Clariant says its halogen-free flame retardants can lock in fire protection for renewable polyurethane foams

Urethanes Technology International reported how Polyurethane foams with permanent flame retardants offer a novel way to pass the well-respected Cal 117 flammability standard earlier this year in a paper which discussed how manufacturers can use reactive halogen-free flame retardant Exolit OP 560. This is a reactive polyol with an hydroxyl value of around 450. The paper showed how this technology can be used  to develop low emission flexible foams that meet internationally accepted flammability standards such as Cal TB 117 (California Technical Bulletin 117, a flammability test for upholstered furniture using a small flame).

In the furniture and bedding industries, large quantities of non-reactive flame retardants are traditionally used to achieve flame resistance for flexible foams. These flame retardants, which are merely physically mixed into the foam, can migrate out of the foam matrix and are associated with adverse environmental and health consequences.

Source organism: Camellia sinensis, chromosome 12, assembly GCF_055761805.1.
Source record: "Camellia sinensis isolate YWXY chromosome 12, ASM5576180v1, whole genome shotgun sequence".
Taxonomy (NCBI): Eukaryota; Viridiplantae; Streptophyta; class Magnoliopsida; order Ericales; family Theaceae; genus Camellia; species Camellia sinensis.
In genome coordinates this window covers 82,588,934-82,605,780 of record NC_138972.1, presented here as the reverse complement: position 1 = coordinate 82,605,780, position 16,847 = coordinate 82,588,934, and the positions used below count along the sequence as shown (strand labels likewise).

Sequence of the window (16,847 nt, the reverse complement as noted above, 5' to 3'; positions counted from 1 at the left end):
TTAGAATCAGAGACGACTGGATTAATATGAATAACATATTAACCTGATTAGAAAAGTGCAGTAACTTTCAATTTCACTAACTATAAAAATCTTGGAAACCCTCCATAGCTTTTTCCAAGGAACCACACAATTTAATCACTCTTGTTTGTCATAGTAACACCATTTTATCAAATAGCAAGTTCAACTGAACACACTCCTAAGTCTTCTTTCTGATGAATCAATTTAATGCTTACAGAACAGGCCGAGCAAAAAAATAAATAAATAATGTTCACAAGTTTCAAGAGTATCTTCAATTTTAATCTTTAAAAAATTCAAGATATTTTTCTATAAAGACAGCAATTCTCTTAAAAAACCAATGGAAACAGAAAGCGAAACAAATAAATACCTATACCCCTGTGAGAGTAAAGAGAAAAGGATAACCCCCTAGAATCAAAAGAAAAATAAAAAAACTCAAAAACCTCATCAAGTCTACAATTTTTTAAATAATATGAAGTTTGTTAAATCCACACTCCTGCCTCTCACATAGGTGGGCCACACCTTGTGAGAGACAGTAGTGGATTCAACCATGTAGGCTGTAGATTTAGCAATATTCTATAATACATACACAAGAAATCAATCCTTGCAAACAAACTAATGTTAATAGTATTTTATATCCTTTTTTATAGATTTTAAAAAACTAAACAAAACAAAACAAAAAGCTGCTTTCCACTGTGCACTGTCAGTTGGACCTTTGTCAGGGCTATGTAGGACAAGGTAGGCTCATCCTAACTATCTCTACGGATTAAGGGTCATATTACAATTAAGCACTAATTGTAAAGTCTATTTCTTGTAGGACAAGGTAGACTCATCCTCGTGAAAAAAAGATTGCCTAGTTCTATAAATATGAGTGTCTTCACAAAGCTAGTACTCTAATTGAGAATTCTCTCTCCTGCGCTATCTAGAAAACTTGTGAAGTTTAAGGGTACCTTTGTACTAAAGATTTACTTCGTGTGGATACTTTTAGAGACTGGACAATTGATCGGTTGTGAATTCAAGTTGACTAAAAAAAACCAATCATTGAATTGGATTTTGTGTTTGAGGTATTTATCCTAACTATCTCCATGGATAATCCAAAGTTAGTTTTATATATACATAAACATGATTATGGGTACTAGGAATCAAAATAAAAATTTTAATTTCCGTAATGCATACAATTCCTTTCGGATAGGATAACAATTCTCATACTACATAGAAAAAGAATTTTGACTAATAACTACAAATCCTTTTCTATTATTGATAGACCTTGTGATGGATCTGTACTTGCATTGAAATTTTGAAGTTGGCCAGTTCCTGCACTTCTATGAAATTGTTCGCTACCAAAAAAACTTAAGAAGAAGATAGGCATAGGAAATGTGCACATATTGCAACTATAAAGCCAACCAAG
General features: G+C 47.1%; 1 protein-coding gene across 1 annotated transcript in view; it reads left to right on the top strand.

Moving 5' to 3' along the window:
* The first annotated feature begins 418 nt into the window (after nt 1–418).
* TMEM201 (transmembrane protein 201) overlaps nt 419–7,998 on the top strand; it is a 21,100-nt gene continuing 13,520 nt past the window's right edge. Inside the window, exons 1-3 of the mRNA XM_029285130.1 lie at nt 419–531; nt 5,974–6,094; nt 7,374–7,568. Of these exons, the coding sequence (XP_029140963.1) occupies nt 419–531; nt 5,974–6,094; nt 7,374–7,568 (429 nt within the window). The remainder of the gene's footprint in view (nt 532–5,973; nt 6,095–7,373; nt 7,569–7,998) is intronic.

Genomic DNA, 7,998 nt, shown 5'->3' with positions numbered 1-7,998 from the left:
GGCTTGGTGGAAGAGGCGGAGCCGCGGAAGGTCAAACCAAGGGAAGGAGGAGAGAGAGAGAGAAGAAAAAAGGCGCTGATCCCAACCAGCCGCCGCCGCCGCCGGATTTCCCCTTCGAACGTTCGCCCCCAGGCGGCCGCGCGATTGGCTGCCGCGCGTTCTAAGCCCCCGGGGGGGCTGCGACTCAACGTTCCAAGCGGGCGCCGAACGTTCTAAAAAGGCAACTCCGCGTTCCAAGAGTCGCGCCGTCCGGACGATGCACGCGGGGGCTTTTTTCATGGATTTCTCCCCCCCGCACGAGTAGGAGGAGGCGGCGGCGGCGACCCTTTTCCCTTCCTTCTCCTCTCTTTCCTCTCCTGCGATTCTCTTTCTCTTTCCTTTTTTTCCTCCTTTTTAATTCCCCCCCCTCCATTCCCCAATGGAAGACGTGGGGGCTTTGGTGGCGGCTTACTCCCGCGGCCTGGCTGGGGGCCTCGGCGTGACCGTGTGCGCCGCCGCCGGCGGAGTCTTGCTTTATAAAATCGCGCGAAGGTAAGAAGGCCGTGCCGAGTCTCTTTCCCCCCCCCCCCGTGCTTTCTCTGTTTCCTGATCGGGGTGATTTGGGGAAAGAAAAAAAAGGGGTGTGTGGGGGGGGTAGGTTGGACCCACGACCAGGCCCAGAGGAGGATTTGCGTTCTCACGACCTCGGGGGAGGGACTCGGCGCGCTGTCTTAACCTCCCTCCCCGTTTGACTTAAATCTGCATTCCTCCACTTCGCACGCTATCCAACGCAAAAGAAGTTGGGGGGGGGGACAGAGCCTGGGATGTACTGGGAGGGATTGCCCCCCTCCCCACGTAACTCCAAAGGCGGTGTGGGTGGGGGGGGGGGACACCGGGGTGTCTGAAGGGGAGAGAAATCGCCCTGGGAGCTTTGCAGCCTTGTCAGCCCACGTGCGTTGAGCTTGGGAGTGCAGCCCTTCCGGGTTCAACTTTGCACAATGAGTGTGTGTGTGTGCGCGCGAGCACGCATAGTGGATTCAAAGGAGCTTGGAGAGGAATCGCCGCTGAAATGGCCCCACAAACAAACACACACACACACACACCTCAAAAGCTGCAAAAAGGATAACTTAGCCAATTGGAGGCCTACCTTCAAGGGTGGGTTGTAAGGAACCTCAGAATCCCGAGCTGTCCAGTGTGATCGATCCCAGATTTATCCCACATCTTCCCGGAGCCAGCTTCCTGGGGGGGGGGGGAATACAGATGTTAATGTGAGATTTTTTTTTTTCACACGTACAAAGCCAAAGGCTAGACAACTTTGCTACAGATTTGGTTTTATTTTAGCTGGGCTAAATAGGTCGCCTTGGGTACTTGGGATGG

“Clariant’s Exolit OP 560 phosphonate liquid flame retardant addresses these concerns by eliminating unwanted emissions. The grade chemically reacts into the PU foam polymer and therefore does not migrate and remains fixed within a foam formulation, also resulting in reduced amounts of volatile organic compounds (VOCs),” said Adrian Beard, Clariant’s head of marketing for flame retardants.

According to the company, the phosphonate’s effectiveness and high polymer compatibility allows it to be used at low dosage in the foam matrix, which adds to its overall sustainability. By applying Green Urethanes’ unique processing characteristics, the amount of flame retardant required for flexible foam to pass the smolder and open flame tests in California TB 117 is reduced by 80%.

The company said the product can further benefit PU applications due to its ageing stability, low smoke density and smoke gas corrosivity as well as recyclability.


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